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Is Consumption Insured against Illness? Evidence on Vulnerability of Households to Health Shocks in Rural Ethiopia

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Author Info

  • Asfaw, Abay
  • von Braun, Joachim

Abstract

Low and volatile incomes and absence of well-developed financial markets make consumption smoothing an important issue in low-income countries. Based on the theory of full insurance and using 2 years of panel data, this study examines the impact of illness on the consumption of rural households and the capacity of existing risk-sharing mechanisms in insuring consumption against health shocks in the rural areas of Ethiopia. The results show that illness has a statistically significant negative impact on the stability of consumption and the capacity of households or existing intra- and interhousehold risk-sharing arrangements in insuring consumption against illness varies across different consumption items. The regression results show that the hypothesis of consumption insurance cannot be rejected in the case of total food consumption, implying that basic items that come from own production and from external sources (gifts) are better insured and insensitive to the illness of the head. However, the implication of risk sharing is rejected in the case of nonfood consumption items. The restriction test results reveal that the movement of the household head from a healthy to an unhealthy status would lower the growth rate of quarterly nonfood consumption items of the household by more than 24 percentage points. This clearly demonstrates that there would be a significant amount of welfare gain if existing endogenous risk sharing arrangements can be strengthened or some kind of community health insurance scheme can be introduced in the rural areas of Ethiopia.

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Bibliographic Info

Article provided by University of Chicago Press in its journal Economic Development and Cultural Change.

Volume (Year): 53 (2004)
Issue (Month): 1 (October)
Pages: 115-29

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Handle: RePEc:ucp:ecdecc:y:2004:v:53:i:1:p:115-29

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Web page: http://www.journals.uchicago.edu/EDCC/

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Cited by:
  1. Jacky MATHONNAT & Jean-François BRUN & Martine AUDIBERT & Marie-Claire HENRY, 2006. "Malaria, Production and Income of the Producers of Coffee and Cocoa: an Analysis from Survey Data in Côte d’Ivoire. Malaria, coffee and cocoa production and income," Working Papers 200631, CERDI.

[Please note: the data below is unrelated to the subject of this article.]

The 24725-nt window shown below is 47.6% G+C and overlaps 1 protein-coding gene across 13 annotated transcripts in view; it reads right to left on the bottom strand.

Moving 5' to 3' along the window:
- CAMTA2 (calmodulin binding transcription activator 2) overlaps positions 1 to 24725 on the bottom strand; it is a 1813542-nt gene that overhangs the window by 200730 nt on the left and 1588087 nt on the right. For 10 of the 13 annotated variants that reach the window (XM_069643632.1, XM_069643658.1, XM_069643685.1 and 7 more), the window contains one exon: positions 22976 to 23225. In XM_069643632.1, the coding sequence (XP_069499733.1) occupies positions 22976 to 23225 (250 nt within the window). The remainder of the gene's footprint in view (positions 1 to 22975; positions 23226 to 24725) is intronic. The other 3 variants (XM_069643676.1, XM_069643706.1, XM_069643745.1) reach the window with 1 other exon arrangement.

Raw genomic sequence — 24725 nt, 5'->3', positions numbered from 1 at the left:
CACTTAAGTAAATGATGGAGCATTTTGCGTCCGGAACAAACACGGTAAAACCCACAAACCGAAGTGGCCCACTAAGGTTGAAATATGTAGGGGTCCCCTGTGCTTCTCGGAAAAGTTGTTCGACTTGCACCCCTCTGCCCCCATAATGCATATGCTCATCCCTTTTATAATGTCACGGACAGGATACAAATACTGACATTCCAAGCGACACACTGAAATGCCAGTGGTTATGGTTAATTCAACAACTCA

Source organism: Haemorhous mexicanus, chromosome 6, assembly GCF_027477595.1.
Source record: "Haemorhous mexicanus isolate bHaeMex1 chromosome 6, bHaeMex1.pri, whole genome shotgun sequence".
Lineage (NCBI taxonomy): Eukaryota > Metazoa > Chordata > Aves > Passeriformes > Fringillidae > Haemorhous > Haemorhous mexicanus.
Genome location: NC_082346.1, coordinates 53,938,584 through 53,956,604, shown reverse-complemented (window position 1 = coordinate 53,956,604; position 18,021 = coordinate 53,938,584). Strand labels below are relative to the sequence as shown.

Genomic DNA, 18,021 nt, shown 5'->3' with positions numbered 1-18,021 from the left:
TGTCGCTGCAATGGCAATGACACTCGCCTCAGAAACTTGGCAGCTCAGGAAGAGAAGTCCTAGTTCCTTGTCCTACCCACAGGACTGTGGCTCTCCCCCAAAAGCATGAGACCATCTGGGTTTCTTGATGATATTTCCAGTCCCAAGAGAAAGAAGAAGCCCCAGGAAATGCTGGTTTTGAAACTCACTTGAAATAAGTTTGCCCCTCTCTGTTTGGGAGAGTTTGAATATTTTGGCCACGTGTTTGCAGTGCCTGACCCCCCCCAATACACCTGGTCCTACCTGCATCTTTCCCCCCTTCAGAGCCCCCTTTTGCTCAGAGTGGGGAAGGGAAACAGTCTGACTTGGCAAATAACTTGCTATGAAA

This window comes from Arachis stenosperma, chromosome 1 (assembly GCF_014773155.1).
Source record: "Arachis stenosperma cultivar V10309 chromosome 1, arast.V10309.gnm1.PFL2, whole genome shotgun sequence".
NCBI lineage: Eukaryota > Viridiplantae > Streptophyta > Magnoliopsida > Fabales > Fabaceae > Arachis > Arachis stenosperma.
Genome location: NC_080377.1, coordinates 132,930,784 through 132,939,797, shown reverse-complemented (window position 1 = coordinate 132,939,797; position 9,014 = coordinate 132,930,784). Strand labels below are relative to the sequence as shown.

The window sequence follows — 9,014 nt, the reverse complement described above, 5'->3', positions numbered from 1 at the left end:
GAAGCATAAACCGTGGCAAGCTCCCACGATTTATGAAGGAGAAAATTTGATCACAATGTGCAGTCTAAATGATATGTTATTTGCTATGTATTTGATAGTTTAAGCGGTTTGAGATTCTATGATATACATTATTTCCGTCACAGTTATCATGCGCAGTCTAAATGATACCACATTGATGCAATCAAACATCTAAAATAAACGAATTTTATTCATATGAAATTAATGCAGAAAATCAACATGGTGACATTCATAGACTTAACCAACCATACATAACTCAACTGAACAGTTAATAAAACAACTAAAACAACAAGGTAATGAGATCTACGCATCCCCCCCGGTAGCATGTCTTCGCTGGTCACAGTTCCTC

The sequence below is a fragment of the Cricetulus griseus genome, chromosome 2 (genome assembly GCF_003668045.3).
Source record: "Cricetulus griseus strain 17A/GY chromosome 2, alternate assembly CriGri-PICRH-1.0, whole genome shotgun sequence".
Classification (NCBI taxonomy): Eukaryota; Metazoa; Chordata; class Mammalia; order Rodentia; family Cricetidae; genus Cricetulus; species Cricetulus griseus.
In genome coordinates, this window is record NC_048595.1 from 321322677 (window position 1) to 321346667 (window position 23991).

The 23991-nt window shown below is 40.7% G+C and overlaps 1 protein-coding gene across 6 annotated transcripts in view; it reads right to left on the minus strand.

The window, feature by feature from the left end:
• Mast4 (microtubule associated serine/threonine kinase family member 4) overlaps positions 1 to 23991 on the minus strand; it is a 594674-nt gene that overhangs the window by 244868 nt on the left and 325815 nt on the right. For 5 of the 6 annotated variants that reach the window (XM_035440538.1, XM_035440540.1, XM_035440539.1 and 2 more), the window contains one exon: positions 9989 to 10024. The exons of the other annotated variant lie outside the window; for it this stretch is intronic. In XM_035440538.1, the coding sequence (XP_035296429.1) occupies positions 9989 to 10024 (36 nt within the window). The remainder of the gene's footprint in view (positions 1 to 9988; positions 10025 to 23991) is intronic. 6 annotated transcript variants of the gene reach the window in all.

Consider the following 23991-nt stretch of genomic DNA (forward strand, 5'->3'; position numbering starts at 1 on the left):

2. Bratti, Massimiliano & Mendola, Mariapia, 2014. "Parental health and child schooling," Journal of Health Economics, Elsevier, vol. 35(C), pages 94-108.
  3. Verpoorten, Marijke, 2009. "Household coping in war- and peacetime: Cattle sales in Rwanda, 1991-2001," Journal of Development Economics, Elsevier, vol. 88(1), pages 67-86, January.
  4. Krishna, Anirudh, 2007. "For Reducing Poverty Faster: Target Reasons Before People," World Development, Elsevier, vol. 35(11), pages 1947-1960, November.
  5. Lena Giesbert & Kati Schindler, 2010. "Assets, Shocks, and Poverty Traps in Rural Mozambique," GIGA Working Paper Series 150, GIGA German Institute of Global and Area Studies.
  6. Gabriela Flores & Owen O'Donnell, 2012. "Catastrophic Medical Expenditure Risk," Tinbergen Institute Discussion Papers 12-078/3, Tinbergen Institute.
  7. Islam, Asadul & Maitra, Pushkar, 2012. "Health shocks and consumption smoothing in rural households: Does microcredit have a role to play?," Journal of Development Economics, Elsevier, vol. 97(2), pages 232-243.
  8. Hanjra, Munir A. & Ferede, Tadele & Gutta, Debel Gemechu, 2009. "Pathways to breaking the poverty trap in Ethiopia: Investments in agricultural water, education, and markets," Agricultural Water Management, Elsevier, vol. 96(11), pages 1596-1604, November.
  9. Wagstaff, Adam & Lindelow, Magnus, 2010. "Are health shocks different ? evidence from a multi-shock survey in Laos," Policy Research Working Paper Series 5335, The World Bank.
  10. Gabriela Flores & Owen O'Donnell, 2012. "Catastrophic Medical Expenditure Risk," Tinbergen Institute Discussion Papers 12-078/3, Tinbergen Institute.

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